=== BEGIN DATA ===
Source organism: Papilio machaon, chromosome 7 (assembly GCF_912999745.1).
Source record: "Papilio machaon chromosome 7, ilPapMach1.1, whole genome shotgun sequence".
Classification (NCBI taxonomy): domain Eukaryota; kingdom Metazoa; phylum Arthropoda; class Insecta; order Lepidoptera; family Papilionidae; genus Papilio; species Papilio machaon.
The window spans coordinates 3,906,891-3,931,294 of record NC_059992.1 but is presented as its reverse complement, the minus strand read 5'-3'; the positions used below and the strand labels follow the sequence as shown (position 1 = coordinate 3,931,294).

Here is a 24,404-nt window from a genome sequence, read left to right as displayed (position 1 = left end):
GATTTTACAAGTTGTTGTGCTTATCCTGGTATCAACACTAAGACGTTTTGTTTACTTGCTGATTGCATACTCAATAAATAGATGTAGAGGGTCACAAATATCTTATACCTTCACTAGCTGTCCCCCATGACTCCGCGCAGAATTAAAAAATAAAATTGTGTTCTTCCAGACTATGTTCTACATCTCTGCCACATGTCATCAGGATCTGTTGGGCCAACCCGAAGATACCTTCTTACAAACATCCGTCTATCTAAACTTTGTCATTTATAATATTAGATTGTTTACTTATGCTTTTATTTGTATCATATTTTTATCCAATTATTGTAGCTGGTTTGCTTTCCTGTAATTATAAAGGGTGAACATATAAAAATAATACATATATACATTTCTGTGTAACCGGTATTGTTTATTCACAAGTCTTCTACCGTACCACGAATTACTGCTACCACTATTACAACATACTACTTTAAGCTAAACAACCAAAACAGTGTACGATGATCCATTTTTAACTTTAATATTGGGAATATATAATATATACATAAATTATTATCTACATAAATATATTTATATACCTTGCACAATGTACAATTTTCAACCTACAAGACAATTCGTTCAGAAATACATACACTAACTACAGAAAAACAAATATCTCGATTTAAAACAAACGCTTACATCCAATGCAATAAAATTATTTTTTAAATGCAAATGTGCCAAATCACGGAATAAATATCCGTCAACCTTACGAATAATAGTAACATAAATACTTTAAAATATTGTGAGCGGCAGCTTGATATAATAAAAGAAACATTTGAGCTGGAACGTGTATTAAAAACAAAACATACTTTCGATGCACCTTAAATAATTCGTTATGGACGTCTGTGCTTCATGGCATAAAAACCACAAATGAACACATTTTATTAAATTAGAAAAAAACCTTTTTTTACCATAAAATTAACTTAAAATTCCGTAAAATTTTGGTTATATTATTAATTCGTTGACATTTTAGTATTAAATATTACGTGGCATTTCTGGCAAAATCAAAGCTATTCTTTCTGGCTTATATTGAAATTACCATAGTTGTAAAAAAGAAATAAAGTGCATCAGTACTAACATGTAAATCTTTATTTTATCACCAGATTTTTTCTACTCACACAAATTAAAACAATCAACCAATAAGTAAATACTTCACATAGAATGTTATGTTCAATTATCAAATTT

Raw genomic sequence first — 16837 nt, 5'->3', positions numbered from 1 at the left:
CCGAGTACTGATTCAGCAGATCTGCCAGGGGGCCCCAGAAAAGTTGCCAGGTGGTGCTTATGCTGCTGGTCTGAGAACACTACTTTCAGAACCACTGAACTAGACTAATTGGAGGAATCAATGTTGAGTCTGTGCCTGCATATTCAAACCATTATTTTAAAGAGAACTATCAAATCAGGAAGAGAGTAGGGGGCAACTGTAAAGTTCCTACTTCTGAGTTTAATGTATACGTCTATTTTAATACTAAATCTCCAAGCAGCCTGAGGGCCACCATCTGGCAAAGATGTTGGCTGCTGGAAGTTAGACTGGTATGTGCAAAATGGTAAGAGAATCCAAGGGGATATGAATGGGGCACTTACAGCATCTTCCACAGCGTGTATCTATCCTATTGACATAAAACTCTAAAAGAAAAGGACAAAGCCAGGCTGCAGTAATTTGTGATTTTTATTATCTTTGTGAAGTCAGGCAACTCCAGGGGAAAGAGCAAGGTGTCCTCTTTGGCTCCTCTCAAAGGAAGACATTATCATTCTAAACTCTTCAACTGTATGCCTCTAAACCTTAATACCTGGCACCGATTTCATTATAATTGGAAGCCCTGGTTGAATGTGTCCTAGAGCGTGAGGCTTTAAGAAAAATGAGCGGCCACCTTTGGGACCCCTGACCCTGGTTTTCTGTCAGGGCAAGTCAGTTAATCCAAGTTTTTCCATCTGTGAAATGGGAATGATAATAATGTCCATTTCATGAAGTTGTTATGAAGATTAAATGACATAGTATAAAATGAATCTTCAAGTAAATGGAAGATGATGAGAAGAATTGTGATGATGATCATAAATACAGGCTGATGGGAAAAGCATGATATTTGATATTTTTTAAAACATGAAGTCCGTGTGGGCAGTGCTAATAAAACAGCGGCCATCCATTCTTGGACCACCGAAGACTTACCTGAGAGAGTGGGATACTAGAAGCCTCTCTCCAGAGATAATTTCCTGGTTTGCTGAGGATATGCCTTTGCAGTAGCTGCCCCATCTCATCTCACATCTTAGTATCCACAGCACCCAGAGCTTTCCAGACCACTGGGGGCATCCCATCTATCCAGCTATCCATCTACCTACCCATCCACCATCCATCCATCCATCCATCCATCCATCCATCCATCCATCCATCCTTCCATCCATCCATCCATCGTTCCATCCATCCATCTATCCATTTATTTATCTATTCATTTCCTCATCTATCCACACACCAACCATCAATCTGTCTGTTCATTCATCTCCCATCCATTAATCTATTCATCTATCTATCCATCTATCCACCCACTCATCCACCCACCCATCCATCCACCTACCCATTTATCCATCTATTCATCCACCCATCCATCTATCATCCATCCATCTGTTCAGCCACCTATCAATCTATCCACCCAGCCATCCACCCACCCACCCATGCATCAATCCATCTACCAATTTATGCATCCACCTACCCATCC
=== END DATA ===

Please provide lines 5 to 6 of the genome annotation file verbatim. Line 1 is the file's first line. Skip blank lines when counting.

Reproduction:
Here is a 24,404-nt window from a genome sequence, read left to right as displayed (position 1 = left end):
GATTTTACAAGTTGTTGTGCTTATCCTGGTATCAACACTAAGACGTTTTGTTTACTTGCTGATTGCATACTCAATAAATAGATGTAGAGGGTCACAAATATCTTATACCTTCACTAGCTGTCCCCCATGACTCCGCGCAGAATTAAAAAATAAAATTGTGTTCTTCCAGACTATGTTCTACATCTCTGCCACATGTCATCAGGATCTGTTGGGCCAACCCGAAGATACCTTCTTACAAACATCCGTCTATCTAAACTTTGTCATTTATAATATTAGATTGTTTACTTATGCTTTTATTTGTATCATATTTTTATCCAATTATTGTAGCTGGTTTGCTTTCCTGTAATTATAAAGGGTGAACATATAAAAATAATACATATATACATTTCTGTGTAACCGGTATTGTTTATTCACAAGTCTTCTACCGTACCACGAATTACTGCTACCACTATTACAACATACTACTTTAAGCTAAACAACCAAAACAGTGTACGATGATCCATTTTTAACTTTAATATTGGGAATATATAATATATACATAAATTATTATCTACATAAATATATTTATATACCTTGCACAATGTACAATTTTCAACCTACAAGACAATTCGTTCAGAAATACATACACTAACTACAGAAAAACAAATATCTCGATTTAAAACAAACGCTTACATCCAATGCAATAAAATTATTTTTTAAATGCAAATGTGCCAAATCACGGAATAAATATCCGTCAACCTTACGAATAATAGTAACATAAATACTTTAAAATATTGTGAGCGGCAGCTTGATATAATAAAAGAAACATTTGAGCTGGAACGTGTATTAAAAACAAAACATACTTTCGATGCACCTTAAATAATTCGTTATGGACGTCTGTGCTTCATGGCATAAAAACCACAAATGAACACATTTTATTAAATTAGAAAAAAACCTTTTTTTACCATAAAATTAACTTAAAATTCCGTAAAATTTTGGTTATATTATTAATTCGTTGACATTTTAGTATTAAATATTACGTGGCATTTCTGGCAAAATCAAAGCTATTCTTTCTGGCTTATATTGAAATTACCATAGTTGTAAAAAAGAAATAAAGTGCATCAGTACTAACATGTAAATCTTTATTTTATCACCAGATTTTTTCTACTCACACAAATTAAAACAATCAACCAATAAGTAAATACTTCACATAGAATGTTATGTTCAATTATCAAATTT